Why do dragonflies fly faster and farther than other insects?

In the transition from summer to autumn, whenever it is about to rain or just after the rain has cleared, many dragonflies often hover over the water. Dragonflies are highly skilled flyers, darting forward and backward, and sometimes hovering in place like a helicopter. However, when you try to catch them with a net, they shoot up into the sky like a meteor and then, after a while, return to hover over the same spot, as if playfully teasing you.

In the insect world, dragonflies are considered the top flyers. While the flight speed of bees is already impressive for insects, at just 4.5 meters per second with 250 wing beats, dragonflies can reach a top speed of 7 meters per second with only 20-38 wing beats. Moreover, they are capable of long-distance flights. Every year in the summer and autumn, countless dragonflies cross the Dover Strait from the northern coast of France to England, a journey comparable to a non-stop around-the-world flight for humans.

Dragonflies’ ancestors appeared on Earth about 300 million years ago. At that time, their wings and body shape resembled those of today’s mantises, with wings spanning up to 70 centimeters. They were truly gigantic and awe-inspiring creatures, not something anyone would dare to catch for fun. Over time, as they developed their flying abilities, their bodies gradually evolved into the current form that is well-suited for flight.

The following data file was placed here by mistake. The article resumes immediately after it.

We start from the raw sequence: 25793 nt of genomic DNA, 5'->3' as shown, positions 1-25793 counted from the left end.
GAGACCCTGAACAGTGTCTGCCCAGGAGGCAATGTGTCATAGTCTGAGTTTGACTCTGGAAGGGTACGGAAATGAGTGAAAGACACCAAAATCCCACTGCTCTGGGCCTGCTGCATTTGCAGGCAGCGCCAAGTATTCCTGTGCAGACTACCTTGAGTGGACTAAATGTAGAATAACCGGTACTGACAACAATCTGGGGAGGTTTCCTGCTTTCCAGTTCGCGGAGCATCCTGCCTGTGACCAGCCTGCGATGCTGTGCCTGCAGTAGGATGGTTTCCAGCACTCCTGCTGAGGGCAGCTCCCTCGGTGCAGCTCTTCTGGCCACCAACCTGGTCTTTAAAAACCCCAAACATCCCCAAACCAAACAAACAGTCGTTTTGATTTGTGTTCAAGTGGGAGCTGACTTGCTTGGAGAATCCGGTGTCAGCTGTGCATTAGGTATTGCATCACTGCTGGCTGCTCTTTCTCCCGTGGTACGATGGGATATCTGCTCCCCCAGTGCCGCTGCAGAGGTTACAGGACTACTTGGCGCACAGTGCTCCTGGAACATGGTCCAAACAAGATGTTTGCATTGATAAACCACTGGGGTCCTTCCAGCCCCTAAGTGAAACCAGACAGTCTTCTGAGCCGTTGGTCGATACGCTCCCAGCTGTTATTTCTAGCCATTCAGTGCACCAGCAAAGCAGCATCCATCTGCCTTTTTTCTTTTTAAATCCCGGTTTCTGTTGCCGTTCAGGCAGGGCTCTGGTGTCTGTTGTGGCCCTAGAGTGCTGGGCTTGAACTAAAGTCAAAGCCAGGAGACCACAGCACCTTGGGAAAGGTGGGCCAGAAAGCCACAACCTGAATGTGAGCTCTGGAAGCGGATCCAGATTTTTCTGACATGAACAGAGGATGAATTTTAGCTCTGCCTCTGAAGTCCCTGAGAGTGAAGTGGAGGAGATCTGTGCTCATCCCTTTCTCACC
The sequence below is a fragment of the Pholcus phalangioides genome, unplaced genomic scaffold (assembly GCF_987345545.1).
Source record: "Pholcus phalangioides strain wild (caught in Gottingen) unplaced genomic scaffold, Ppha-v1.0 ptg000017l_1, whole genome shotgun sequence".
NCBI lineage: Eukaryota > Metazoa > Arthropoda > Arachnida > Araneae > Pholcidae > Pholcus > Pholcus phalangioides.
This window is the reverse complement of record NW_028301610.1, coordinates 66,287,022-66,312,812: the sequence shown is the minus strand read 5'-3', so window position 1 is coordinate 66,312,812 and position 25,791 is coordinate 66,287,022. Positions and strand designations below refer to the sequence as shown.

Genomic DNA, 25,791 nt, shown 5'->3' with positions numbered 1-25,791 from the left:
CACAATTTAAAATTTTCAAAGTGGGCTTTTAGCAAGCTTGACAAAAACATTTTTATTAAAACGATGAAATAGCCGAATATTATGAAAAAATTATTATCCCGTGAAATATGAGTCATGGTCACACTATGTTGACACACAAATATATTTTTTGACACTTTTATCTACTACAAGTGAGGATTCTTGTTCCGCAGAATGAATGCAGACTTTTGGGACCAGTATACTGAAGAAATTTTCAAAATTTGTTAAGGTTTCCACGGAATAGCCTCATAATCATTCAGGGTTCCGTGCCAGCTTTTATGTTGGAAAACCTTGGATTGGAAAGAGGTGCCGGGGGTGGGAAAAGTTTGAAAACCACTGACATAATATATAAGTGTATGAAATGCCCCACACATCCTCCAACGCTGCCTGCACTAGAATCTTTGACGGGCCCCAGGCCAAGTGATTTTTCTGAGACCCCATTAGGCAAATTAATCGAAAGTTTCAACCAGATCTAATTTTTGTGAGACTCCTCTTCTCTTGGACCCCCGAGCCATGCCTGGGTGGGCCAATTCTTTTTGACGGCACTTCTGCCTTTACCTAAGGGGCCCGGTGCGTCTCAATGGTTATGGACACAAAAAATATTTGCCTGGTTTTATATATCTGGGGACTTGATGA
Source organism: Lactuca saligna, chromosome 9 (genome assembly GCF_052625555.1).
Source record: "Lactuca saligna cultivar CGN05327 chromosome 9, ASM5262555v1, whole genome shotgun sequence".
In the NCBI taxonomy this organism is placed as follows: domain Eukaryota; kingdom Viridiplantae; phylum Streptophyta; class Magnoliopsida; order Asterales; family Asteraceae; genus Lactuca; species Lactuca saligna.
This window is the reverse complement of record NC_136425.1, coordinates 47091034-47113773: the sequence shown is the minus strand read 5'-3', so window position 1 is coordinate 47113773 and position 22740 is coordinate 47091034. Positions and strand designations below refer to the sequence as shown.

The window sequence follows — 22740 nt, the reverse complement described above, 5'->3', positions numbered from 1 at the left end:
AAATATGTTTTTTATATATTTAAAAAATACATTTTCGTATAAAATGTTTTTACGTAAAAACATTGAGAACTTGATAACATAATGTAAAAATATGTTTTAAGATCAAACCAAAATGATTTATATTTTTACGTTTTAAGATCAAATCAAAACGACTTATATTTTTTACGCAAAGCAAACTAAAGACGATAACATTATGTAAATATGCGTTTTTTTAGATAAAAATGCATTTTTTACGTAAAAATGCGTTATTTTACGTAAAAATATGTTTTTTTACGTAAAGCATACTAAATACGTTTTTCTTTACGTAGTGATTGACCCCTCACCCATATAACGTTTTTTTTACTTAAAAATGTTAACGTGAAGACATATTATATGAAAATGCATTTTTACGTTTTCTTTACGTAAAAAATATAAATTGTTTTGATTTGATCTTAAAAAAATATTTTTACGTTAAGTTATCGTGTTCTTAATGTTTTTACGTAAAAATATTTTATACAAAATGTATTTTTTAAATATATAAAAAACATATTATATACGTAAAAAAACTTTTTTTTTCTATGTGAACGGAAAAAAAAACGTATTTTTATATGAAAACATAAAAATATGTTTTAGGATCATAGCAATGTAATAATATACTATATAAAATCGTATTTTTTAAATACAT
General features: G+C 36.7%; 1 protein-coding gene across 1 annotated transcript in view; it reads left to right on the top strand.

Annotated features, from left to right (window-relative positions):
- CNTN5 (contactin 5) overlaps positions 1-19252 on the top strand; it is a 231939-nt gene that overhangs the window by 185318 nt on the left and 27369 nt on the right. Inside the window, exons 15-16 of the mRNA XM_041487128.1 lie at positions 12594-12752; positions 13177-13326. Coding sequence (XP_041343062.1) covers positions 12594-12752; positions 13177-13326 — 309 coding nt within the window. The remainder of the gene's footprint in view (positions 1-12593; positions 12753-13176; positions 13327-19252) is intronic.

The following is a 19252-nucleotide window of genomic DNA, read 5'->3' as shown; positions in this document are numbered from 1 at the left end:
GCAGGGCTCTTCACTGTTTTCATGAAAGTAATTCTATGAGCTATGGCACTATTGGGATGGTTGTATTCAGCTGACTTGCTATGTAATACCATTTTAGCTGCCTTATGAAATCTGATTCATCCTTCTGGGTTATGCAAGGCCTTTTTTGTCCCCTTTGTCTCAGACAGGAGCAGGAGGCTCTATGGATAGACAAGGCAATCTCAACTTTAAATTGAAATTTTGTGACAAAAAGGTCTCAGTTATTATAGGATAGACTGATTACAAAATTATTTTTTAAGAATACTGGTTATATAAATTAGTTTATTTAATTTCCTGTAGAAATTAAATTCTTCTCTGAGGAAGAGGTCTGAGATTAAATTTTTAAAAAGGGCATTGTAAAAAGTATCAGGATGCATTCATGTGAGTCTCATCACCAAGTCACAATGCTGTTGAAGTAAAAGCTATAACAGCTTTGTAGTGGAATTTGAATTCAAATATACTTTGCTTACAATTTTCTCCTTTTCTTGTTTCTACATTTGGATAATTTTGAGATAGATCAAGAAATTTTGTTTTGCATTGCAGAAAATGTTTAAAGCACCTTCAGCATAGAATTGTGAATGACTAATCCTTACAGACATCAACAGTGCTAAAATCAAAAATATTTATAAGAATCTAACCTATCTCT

Why do dragonflies have such remarkable flying abilities? Biologists have concluded through observation and research that they possess particularly strong and well-developed muscles on their thorax that power their wing movements. Unlike the simultaneous front-to-back wing movement of bees and cicadas, dragonflies’ two pairs of long wings move differently: the front wings beat slightly upward and forward, while the hind wings beat slightly downward. This allows dragonflies to hover in place, move forward or backward, and fly straight at high speeds over long distances. Their light bodies, large wings, and aerodynamic shape contribute to their superior flight capabilities.

Dragonflies also have exceptionally large compound eyes that occupy almost their entire head, each containing about 10,000 to 28,000 individual facets, ten times more than other insects. Unlike other near-sighted insects, dragonflies can see up to 5-6 meters away. Their three pairs of legs are equipped with sharp hooks, ensuring that once they catch an insect, it cannot escape. Additionally, they can catch insects while flying, allowing them to feed on the go without having to stop and search for food. This capability gives them an advantage in speed and distance over other insects.